Dating horsehair furniture

The anatomical correctness of the carving and the heavy mineralization of the bone indicate that the carving was made while mammoths and/or mastodons still lived in the area, more than 10,000 years ago.

The southwestern United States and certain regions of the Andes have the highest concentration of pictographs (painted images) and Petroglyphs (carved images) from this period.

Their artwork encompassed a wide variety of jewelry and sculpture in stone, wood, and even human bone.

The Late Woodland period (500–1000 CE) saw a decline in trade and in the size of settlements, and the creation of art likewise declined.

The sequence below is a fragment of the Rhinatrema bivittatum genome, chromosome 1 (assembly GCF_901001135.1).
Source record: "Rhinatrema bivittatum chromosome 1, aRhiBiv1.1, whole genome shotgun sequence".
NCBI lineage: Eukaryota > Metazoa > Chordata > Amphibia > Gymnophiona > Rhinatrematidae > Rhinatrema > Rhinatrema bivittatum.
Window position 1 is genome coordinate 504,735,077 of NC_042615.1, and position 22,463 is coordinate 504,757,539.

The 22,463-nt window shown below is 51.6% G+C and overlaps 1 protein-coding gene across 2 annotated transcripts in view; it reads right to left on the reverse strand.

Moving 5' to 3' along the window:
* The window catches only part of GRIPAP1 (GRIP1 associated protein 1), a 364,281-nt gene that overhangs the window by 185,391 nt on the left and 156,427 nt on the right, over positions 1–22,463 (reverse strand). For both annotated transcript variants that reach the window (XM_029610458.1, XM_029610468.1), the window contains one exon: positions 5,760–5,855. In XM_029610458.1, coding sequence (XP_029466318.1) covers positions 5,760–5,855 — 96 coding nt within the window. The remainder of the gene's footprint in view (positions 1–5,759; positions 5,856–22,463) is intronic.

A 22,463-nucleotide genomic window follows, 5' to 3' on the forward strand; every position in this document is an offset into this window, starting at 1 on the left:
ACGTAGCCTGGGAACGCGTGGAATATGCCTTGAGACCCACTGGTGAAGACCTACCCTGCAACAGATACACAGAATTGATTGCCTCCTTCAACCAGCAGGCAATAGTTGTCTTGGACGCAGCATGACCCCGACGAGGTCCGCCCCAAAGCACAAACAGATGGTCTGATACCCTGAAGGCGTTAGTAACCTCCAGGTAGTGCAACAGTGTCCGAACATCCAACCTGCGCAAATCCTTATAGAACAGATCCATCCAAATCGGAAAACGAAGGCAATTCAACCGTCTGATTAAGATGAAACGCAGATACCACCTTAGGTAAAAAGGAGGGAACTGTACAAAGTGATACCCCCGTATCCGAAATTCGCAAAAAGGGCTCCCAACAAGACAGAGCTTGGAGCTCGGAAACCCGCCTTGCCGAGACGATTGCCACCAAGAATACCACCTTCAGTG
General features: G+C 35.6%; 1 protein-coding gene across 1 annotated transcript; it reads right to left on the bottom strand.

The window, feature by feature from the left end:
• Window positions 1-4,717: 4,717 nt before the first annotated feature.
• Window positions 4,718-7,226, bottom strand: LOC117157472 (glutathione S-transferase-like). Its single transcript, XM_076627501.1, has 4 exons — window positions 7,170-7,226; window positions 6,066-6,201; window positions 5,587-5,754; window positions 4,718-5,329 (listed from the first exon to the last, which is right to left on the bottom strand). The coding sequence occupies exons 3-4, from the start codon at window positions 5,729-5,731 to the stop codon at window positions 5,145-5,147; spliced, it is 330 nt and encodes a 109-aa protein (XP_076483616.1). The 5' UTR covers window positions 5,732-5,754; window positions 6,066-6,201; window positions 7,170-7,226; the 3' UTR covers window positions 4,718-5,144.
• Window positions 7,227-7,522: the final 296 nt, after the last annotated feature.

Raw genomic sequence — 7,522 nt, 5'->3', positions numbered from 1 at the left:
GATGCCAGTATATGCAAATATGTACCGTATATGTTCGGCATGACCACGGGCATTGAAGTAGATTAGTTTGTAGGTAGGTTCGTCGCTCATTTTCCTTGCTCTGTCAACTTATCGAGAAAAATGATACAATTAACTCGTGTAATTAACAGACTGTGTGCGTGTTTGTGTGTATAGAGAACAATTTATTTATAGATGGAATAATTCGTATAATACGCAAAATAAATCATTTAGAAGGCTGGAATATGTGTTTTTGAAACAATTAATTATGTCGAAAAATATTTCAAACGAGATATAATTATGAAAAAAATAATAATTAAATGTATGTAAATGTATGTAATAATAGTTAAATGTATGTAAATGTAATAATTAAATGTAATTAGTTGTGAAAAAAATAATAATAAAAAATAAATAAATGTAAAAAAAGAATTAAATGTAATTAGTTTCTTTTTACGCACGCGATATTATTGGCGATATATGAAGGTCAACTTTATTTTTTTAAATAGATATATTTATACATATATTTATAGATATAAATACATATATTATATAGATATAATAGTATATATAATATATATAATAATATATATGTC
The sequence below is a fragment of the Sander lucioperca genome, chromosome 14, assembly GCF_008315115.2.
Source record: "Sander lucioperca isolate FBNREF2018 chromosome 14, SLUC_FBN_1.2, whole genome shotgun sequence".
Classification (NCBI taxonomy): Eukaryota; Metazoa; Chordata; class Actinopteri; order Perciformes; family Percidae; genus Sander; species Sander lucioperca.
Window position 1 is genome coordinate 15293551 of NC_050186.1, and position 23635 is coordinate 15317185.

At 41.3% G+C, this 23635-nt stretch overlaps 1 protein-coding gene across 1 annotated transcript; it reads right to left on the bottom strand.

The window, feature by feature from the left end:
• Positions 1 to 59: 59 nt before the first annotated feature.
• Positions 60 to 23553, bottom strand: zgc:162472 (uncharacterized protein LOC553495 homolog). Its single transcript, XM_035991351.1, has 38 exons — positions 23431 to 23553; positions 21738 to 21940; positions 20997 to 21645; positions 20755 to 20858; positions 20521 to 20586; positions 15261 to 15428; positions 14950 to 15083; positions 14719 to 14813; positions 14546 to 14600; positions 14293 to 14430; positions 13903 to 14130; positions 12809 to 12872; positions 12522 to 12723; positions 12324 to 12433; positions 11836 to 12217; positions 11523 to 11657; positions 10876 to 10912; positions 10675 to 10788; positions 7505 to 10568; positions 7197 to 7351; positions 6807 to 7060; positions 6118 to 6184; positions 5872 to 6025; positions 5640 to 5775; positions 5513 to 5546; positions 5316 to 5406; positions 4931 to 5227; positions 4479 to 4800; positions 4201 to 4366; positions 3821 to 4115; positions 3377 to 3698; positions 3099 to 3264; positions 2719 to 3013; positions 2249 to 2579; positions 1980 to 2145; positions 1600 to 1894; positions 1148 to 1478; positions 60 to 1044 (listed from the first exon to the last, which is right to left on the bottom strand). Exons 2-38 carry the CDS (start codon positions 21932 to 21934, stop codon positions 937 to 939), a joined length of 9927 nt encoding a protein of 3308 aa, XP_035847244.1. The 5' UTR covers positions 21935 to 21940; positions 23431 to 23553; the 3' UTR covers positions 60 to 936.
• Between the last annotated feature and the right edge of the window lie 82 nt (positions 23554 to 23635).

These include works from South America, Mesoamerica, North America including Greenland, as well as Siberian Yup'ik peoples who have great cultural overlap with Native Alaskan Yup'iks.

Many objects excavated at Poverty Point sites were made of materials that originated in distant places, including chipped stone projectile points and tools, ground stone plummets, gorgets and vessels, and shell and stone beads.

Stone tools found at Poverty Point were made from raw materials which originated in the relatively nearby Ouachita and Ozark Mountains and from the much further away Ohio and Tennessee River valleys.

Both pictographs and petroglyphs are known as rock art.

The Yup'ik of Alaska have a long tradition of carving masks for use in shamanic rituals.

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